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Beware the power of women

USF’s School of Theatre and Dance has taken the 1600s tragedy “Women Beware Women” and applied a modern twist by focusing more intently on the women within the play.

Written by the playwright Thomas Middleton, the Jacobean drama was originally performed exclusively with male actors.

For USF’s production, which opens Wednesday, the play’s director and assistant director for the USF theatre program, C. David Frankel, decided to pull a reversal by casting only four male actors in a cast of 19. Only one of the men plays a major character, and female actors fill some of the male roles.

Ryan Crowther, a senior majoring in theater arts who has worked on more than eight USF theater productions, said the change is exciting.

“I feel like it makes it more interesting,” he said. “It adds a totally new spin. The dynamic between the actors is different, and (the audience) is getting a different stage presence.”

Set in Florence during the Renaissance, the plot revolves around the corruption and exploitation that occurs under the Duke’s misogynistic rule. Bianca and Isabella are young, beautiful women preyed upon by manipulative men and the conniving widow, Livia.

Bianca is forced into having sexual relations with the Duke, while Isabella is coerced into an incestuous relationship with her uncle, Hippolito. The combination of adultery, incest and betrayal results in disaster.

Mary Spurlock, a senior majoring in theater who plays the Duke, studied Jacobean drama for a year in Theatre Honors before being cast in the male role. She said the 17th-century language in Middleton’s script presented a challenge for her, but the course made it easier for her to grasp the language and understand the context.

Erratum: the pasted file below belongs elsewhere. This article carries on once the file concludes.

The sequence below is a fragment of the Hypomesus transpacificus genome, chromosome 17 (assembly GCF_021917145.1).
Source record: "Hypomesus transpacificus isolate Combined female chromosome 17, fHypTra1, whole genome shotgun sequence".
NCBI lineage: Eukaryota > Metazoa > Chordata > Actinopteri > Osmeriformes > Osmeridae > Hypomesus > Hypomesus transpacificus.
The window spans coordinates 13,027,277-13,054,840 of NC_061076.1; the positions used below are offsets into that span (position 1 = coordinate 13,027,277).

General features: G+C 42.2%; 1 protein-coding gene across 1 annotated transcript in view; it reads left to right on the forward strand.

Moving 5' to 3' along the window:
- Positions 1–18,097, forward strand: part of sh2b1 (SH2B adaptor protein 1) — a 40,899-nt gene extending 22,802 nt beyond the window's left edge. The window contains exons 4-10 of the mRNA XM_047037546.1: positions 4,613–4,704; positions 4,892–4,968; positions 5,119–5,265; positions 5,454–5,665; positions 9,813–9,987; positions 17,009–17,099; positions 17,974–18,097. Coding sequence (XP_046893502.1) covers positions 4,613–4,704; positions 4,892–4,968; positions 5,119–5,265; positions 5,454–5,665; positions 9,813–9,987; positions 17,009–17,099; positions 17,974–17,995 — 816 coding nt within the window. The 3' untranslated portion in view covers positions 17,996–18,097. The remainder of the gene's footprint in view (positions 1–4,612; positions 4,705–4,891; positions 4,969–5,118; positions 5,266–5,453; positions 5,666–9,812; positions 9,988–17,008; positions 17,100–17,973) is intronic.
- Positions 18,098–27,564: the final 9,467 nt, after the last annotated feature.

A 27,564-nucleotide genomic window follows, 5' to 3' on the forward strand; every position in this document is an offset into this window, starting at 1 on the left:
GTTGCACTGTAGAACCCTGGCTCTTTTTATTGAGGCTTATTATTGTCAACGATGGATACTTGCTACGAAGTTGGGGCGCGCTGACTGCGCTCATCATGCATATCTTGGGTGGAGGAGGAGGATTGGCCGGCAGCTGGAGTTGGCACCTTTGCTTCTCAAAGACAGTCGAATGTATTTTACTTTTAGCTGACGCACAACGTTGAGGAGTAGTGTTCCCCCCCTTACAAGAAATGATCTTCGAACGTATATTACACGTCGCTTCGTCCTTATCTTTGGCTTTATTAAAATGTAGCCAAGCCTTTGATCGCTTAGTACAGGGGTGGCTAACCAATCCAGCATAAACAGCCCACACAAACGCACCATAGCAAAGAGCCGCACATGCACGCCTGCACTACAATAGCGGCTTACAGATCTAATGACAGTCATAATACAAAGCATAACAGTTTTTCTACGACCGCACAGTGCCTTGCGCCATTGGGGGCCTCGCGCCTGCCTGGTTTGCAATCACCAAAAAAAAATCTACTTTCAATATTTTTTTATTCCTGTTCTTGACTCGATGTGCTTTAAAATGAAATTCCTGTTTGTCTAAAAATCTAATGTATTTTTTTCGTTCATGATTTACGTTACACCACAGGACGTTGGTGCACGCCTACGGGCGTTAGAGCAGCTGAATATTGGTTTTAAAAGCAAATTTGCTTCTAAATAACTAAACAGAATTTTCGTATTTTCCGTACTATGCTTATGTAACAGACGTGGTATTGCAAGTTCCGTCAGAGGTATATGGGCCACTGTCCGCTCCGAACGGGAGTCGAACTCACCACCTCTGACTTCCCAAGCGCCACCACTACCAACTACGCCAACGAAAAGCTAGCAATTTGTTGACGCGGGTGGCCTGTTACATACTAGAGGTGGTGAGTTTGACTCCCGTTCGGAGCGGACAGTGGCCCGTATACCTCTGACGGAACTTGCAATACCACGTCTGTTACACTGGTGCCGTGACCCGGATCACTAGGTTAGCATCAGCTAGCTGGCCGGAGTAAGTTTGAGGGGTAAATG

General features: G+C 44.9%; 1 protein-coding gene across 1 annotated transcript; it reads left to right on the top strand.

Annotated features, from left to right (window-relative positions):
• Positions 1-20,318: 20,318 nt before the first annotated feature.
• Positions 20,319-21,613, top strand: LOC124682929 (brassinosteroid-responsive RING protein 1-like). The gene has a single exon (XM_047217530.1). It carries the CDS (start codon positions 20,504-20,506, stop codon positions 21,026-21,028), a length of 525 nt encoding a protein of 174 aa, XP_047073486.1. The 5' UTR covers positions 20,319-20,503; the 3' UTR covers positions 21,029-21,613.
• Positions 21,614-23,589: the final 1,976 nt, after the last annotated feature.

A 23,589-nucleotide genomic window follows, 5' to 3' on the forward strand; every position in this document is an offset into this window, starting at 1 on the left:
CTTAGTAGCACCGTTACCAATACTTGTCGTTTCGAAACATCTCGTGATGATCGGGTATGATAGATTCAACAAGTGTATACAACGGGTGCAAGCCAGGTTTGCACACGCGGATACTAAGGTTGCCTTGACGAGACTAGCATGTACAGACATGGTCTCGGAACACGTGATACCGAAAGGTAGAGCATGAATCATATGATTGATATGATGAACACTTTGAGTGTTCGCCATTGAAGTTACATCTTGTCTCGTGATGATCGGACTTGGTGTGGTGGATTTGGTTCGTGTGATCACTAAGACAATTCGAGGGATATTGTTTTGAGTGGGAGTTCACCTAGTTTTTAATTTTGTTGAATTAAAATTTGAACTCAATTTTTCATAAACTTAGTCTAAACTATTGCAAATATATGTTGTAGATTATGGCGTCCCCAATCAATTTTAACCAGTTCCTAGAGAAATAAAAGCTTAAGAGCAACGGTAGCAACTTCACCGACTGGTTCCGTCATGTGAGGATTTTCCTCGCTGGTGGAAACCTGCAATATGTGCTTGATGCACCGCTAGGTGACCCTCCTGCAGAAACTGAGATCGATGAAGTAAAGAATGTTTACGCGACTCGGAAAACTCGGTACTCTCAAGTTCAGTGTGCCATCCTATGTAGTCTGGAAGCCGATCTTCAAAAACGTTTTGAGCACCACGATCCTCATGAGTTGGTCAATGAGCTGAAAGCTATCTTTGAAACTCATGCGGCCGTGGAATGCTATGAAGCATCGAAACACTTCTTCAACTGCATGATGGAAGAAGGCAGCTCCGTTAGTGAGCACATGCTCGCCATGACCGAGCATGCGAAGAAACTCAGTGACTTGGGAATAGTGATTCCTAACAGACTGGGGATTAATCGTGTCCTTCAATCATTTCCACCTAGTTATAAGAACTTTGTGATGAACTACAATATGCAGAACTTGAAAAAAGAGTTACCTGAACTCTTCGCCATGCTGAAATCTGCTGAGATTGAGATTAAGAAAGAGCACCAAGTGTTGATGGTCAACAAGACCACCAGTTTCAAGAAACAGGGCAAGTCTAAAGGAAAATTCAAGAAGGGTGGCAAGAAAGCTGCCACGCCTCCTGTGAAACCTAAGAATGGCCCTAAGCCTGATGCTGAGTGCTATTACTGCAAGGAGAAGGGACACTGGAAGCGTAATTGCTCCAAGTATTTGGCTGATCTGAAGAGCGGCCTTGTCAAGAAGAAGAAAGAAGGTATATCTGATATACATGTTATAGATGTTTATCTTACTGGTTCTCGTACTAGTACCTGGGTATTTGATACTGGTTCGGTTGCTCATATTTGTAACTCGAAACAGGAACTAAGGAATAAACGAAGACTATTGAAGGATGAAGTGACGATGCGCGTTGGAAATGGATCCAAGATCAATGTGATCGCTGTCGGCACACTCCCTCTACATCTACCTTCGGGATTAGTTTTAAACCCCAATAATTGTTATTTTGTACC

“As an actor, you sit and read the script, and you translate it into modern language so you understand it,” Spurlock said. “It is not so much learning about the language as it is about the innuendo behind what is said.”

As sound designer, Crowther said he also had to become familiar with Jacobean language so he could effectively incorporate sound effects and music to complement the dialogue.

“Making that translation for the audience was a challenge,” Crowther said. “For a show like this, there is so much spoken word and the typical audience member is not familiar with this kind of language,” Crowther said. “So you kind of want to ease them into it. A lot of sounds and music cues aid in the mood of the show and drive in some of the themes.”

Spurlock said many of the themes in “Women Beware Women” involve human nature and the conflict stems from gender roles in the Jacobean era. The play contains misogynistic undertones that are present in much of Middleton’s work.

Kelsey McCarter, a senior majoring in theater who plays Bianca, said that the piece is also Middleton’s commentary on the tendency of women to undermine each other.

“Women were simply wives and baby-makers,” McCarter said. “Men had all of these other outlets to pursue. Women had nothing to occupy their mind. So they could be a bit conniving.”

Spurlock said Middleton’s play often lacked a moral message or vision and this was typical of Jacobean tragedies, which were characterized by episodes of madness, murder and deceit.

However, McCarter said “Women Beware Women” could also be categorized as a dark comedy.

“There are very dark things that happen to the characters, but some scenes are comedic,” McCarter said. “I feel like the play brings on awkward laughter.”

Despite being written almost 400 years ago, Spurlock said the play contains truths about human nature that are relatable in modern society.

“People haven’t changed,” Spurlock said. “Their clothing has changed, and the way they speak has changed, but the way they act has not changed.”

“Women Beware Women” runs Wednesday through Saturday at 8 p.m. and Sunday at 3 p.m. in Theatre Arts Rehearsal building, room 120. Tickets are available at the College of the Arts box office. For more information, visit